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Hormone-behavior associations in early infancy

Gerianne Alexander, Teresa Wilcox & Mary Elizabeth Farmer
Hormones and Behavior, November 2009, Pages 498-502

Abstract:
The physiological significance of hormonal changes in early postnatal life is emerging, but the behavioral significance in humans is unknown. As a first test of the relationship between hormones and behavior in early infancy we measured digit ratios and salivary hormone levels in forty-one male and female infants (3-4 months of age) who watched a video depicting stimuli differentially preferred by older males and females (toys, groups). An eye-tracker measured visual fixations and looking times. In female infants, hormones were unrelated to visual preferences. In male infants, higher androgen levels predicted stronger preferences for male-typical stimuli. These data provide the first evidence for a role for hormones in emerging sex-linked behavior in early development.

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Genetic and Environmental Effects on Same-sex Sexual Behavior: A Population Study of Twins in Sweden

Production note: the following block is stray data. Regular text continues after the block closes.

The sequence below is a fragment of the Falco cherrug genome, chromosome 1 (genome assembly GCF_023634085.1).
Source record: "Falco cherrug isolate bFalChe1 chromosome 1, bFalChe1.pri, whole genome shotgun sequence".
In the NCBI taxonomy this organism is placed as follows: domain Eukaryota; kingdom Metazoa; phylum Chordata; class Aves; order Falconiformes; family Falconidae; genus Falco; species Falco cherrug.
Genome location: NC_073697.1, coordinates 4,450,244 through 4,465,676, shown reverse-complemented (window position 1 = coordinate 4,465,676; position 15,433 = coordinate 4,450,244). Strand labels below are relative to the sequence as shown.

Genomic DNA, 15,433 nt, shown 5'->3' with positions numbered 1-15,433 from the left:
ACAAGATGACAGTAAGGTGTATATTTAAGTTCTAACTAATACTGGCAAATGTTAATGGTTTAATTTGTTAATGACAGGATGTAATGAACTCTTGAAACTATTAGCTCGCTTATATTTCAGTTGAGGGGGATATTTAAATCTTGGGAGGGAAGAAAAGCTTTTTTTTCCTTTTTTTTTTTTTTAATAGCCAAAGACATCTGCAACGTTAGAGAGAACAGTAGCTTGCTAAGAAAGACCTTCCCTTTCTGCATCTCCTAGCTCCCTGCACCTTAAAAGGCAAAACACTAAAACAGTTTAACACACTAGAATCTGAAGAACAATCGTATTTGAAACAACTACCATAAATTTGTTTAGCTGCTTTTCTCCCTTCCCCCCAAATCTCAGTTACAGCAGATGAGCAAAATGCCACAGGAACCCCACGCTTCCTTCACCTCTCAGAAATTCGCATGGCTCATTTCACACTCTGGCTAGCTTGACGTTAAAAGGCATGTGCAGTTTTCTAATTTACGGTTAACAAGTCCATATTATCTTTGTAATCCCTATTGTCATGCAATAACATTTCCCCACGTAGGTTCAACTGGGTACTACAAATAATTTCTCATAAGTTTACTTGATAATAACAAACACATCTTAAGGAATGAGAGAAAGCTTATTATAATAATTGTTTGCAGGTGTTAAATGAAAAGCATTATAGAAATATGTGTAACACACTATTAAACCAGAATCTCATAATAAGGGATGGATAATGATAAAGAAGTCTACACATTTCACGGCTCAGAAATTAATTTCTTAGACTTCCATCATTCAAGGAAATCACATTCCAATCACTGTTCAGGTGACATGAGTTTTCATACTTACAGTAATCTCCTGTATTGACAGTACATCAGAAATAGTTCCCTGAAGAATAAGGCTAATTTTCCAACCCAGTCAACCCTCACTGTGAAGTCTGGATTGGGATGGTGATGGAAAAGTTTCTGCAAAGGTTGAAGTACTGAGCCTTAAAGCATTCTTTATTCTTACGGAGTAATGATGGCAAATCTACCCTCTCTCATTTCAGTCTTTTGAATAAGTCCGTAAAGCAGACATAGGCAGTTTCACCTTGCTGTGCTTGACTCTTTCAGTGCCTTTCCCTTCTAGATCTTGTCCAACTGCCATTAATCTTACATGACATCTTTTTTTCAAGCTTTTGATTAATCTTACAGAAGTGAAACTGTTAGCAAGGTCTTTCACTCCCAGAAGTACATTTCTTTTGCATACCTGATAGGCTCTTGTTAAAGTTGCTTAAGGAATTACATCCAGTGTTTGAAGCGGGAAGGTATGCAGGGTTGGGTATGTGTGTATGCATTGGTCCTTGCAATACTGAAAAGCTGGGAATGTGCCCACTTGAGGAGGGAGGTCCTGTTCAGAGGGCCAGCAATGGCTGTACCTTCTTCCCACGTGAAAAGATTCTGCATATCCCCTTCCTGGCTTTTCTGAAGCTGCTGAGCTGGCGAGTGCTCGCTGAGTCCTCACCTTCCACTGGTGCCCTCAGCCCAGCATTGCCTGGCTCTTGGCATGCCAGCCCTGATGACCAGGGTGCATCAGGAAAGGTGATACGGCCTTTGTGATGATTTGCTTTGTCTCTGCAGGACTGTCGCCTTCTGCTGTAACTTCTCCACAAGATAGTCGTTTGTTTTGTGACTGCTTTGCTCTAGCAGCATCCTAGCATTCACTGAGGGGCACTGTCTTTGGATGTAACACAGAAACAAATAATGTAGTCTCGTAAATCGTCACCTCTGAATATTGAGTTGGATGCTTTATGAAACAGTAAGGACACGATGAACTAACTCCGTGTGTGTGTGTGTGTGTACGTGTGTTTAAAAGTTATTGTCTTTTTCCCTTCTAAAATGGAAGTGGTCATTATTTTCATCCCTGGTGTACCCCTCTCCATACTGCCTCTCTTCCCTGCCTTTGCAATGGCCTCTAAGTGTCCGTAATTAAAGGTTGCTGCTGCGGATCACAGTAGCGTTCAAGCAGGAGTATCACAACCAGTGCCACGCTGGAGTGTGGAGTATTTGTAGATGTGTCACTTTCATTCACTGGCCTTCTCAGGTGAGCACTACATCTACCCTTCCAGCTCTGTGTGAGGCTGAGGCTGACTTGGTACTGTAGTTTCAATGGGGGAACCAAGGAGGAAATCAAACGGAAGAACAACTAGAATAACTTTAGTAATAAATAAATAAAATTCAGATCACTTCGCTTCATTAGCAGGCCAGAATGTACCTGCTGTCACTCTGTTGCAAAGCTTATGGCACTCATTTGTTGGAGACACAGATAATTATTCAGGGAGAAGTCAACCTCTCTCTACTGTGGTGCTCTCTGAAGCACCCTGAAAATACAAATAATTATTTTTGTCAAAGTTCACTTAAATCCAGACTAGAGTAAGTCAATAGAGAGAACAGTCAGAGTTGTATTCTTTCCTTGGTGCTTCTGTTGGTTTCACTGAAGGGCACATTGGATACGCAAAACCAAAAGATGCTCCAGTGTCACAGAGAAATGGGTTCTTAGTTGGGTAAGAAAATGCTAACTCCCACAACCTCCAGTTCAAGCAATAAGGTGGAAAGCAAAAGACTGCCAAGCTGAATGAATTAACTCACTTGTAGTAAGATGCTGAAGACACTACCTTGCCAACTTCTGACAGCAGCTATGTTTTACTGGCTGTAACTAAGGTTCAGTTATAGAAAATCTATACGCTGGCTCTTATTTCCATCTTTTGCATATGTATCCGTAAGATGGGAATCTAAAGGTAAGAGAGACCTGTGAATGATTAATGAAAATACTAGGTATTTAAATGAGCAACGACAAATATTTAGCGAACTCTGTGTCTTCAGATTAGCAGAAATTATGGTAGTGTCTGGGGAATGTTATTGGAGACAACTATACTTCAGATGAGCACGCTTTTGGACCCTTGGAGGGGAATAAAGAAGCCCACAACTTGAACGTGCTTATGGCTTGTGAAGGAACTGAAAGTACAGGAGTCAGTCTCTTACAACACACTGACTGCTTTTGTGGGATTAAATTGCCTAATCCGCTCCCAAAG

Niklas Långström, Qazi Rahman, Eva Carlström & Paul Lichtenstein
Archives of Sexual Behavior, forthcoming

Abstract:
There is still uncertainty about the relative importance of genes and environments on human sexual orientation. One reason is that previous studies employed self-selected, opportunistic, or small population-based samples. We used data from a truly population-based 2005-2006 survey of all adult twins (20-47 years) in Sweden to conduct the largest twin study of same-sex sexual behavior attempted so far. We performed biometric modeling with data on any and total number of lifetime same-sex sexual partners, respectively. The analyses were conducted separately by sex. Twin resemblance was moderate for the 3,826 studied monozygotic and dizygotic same-sex twin pairs. Biometric modeling revealed that, in men, genetic effects explained .34-.39 of the variance, the shared environment .00, and the individual-specific environment .61-.66 of the variance. Corresponding estimates among women were .18-.19 for genetic factors, .16-.17 for shared environmental, and 64-.66 for unique environmental factors. Although wide confidence intervals suggest cautious interpretation, the results are consistent with moderate, primarily genetic, familial effects, and moderate to large effects of the nonshared environment (social and biological) on same-sex sexual behavior.

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Wage Penalties and Sexual Orientation: An Update Using the General Social Survey

Brendan Cushing-Daniels and Tsz-Ying Yeung
Contemporary Economic Policy, April 2009, Pages 164-175

Abstract: